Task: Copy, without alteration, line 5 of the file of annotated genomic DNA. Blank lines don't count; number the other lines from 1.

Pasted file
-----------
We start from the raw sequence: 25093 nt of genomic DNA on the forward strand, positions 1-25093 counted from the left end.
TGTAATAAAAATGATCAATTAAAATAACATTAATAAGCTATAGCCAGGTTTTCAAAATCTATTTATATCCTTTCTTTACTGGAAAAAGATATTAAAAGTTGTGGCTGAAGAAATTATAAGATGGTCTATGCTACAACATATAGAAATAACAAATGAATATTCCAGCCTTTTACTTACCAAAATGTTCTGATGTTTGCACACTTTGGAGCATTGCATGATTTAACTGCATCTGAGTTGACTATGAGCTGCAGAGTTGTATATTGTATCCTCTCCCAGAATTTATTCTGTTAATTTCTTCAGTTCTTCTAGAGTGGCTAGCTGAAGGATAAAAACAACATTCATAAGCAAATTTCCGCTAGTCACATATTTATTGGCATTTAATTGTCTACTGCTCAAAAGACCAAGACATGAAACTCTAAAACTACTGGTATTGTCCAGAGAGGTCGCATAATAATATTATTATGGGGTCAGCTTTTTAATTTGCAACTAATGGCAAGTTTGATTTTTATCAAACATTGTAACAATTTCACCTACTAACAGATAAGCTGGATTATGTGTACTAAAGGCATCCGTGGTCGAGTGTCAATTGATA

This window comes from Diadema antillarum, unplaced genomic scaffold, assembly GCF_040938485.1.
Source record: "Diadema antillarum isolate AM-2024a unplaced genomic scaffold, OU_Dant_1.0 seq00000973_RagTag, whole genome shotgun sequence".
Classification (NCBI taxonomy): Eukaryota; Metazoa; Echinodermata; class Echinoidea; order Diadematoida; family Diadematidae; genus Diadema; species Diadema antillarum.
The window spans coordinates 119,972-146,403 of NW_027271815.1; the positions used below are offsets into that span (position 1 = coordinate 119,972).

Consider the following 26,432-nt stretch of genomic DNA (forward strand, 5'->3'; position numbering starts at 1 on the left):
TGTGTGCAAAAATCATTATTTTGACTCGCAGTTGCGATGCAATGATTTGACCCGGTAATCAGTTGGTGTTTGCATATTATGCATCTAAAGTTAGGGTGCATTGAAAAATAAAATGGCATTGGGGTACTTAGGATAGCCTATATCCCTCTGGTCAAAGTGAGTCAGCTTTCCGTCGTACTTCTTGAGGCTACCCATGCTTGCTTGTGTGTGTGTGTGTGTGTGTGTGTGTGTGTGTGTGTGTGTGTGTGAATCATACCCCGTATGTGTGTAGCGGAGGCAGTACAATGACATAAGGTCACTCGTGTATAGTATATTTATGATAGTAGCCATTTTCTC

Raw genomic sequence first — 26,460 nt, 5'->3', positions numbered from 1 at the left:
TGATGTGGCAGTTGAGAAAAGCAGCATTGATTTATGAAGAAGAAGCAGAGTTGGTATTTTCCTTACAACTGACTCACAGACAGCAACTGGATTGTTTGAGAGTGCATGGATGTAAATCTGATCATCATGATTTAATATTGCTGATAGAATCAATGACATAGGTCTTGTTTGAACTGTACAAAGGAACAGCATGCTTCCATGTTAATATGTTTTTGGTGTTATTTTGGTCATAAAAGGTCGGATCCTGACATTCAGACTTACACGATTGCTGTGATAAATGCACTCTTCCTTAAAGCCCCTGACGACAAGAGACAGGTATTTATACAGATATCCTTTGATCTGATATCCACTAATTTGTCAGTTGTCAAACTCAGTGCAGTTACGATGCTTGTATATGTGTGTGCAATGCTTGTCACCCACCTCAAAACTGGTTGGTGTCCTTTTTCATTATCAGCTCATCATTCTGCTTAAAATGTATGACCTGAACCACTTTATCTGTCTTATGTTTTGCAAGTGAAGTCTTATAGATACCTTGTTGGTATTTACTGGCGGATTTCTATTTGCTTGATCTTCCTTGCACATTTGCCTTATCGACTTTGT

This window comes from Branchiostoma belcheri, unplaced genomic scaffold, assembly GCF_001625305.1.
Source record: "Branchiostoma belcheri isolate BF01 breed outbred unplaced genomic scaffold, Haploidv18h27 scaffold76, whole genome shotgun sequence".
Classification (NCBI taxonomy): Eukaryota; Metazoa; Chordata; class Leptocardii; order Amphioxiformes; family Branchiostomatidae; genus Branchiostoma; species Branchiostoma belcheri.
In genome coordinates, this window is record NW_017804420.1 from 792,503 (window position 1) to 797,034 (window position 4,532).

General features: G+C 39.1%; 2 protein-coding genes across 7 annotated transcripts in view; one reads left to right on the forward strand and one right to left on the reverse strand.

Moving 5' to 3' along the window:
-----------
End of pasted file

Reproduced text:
Classification (NCBI taxonomy): Eukaryota; Metazoa; Echinodermata; class Echinoidea; order Diadematoida; family Diadematidae; genus Diadema; species Diadema antillarum.